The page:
- Asset-class diversification has not paid off in 2022, as the Morningstar US Moderate Target Allocation Index (60% stocks/40% bonds) lost 20% over the first three quarters. But energy-focused investments have soared, led by the Morningstar MLP Composite Index. Within fixed income, the Morningstar LSTA US Leveraged Loan Index, representing an asset class that has historically performed well in rising-rate environments, is down just 3.2%.
- The Morningstar US Core Bond Index's yield rose over the first three quarters of 2022 from 1.7% to 4.7%, a level not seen since 2008. Morningstar's leveraged loan index yields 8.5%. Income investors can be pleased.
- The Morningstar US Market and Morningstar Global ex-US indexes now look more attractive on the basis of price/earnings, dividend yield, and Morningstar equity research-assigned valuation.
What a difference a year makes. At this time in 2021, financial markets were in an ebullient state. The Morningstar US Market Index, a broad gauge of equities, was on its way to a 25% calendar-year gain. "Meme stocks," special-purpose acquisition companies, and digital assets dominated the investment conversation.
Greed has turned to fear. In 2022, stubbornly high inflation, a string of steep interest-rate hikes, recessionary worries, conflict in Europe, and a soaring US dollar have triggered serious asset-price volatility. Global equities closed September in bear-market territory. The Morningstar US Market Index declined nearly 25% over three quarters, and the Morningstar Global ex-US Index was down more than 27% in U.S. dollar terms. The fourth quarter began with a powerful stock market rebound. But only time will tell if it's as ephemeral as the rally that lasted from mid-June to mid-August.
Rather than diversifying stock losses as they did in 2020, 2008, and 2000-02, bonds have plunged, too. Rising rates have sent yields soaring and prices into free-fall. The Morningstar US Core Bond Index, which measures the broad investment-grade-debt market, fell 14% in three quarters—a shocking loss for fixed-income investors. As central banks globally fight the inflation scourge, rate-sensitive government bonds have tanked. The Morningstar Global Treasury Bond Index was down 23%.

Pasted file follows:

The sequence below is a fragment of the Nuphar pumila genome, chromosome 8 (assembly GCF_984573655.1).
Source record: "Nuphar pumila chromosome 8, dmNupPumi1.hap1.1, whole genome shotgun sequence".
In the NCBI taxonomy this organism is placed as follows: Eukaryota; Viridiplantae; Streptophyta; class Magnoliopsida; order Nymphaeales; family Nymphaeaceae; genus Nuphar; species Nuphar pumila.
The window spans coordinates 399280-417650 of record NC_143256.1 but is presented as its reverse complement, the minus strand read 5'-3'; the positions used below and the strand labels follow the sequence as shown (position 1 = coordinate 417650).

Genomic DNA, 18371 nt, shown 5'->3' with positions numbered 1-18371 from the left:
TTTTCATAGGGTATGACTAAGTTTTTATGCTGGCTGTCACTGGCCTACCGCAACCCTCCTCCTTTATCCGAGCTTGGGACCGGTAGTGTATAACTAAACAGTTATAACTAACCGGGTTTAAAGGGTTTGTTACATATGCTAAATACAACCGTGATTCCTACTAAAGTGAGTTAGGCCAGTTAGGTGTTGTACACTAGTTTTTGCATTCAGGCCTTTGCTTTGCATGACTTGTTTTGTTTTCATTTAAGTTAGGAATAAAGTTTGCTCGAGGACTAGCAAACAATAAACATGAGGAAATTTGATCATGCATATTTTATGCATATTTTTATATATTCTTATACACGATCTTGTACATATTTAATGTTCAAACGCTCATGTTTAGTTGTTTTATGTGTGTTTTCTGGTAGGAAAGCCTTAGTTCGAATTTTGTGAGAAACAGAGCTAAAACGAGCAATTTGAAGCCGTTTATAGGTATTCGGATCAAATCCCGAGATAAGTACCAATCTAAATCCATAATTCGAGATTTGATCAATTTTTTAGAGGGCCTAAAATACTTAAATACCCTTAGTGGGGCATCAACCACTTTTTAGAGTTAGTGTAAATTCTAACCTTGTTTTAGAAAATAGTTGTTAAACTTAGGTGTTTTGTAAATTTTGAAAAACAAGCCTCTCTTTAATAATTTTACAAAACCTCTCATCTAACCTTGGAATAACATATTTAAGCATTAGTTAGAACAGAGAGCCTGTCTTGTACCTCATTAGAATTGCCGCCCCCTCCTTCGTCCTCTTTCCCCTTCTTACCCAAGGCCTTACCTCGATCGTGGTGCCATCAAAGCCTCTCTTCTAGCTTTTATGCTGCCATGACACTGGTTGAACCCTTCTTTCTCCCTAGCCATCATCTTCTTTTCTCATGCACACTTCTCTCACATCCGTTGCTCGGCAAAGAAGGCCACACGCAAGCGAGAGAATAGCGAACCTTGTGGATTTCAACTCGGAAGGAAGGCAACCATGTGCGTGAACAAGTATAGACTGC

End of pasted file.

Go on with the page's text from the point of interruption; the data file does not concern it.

"Be greedy when others are fearful." "Buy when there's blood in the streets." These famous quotes make contrarian investing sound simple, but it is difficult to execute. Markets could easily fall further; inflation could persist; recession could rage; or the war in Ukraine could worsen. Yet down markets often present opportunities for patient investors, and markets offer far better value than at the start of the year.
©2022 Morningstar. All Rights Reserved. The information, data, analyses and opinions contained herein (1) include the proprietary information of Morningstar, (2) may not be copied or redistributed, (3) do not constitute investment advice offered by Morningstar, (4) are provided solely for informational purposes and therefore are not an offer to buy or sell a security, and (5) are not warranted to be correct, complete or accurate. Morningstar has not given its consent to be deemed an "expert" under the federal Securities Act of 1933. Except as otherwise required by law, Morningstar is not responsible for any trading decisions, damages or other losses resulting from, or related to, this information, data, analyses or opinions or their use. References to specific securities or other investment options should not be considered an offer (as defined by the Securities and Exchange Act) to purchase or sell that specific investment. Past performance does not guarantee future results. Before making any investment decision, consider if the investment is suitable for you by referencing your own financial position, investment objectives, and risk profile. Always consult with your financial advisor before investing.
Indexes are unmanaged and not available for direct investment.
Morningstar indexes are created and maintained by Morningstar, Inc. Morningstar® is a registered trademark of Morningstar, Inc.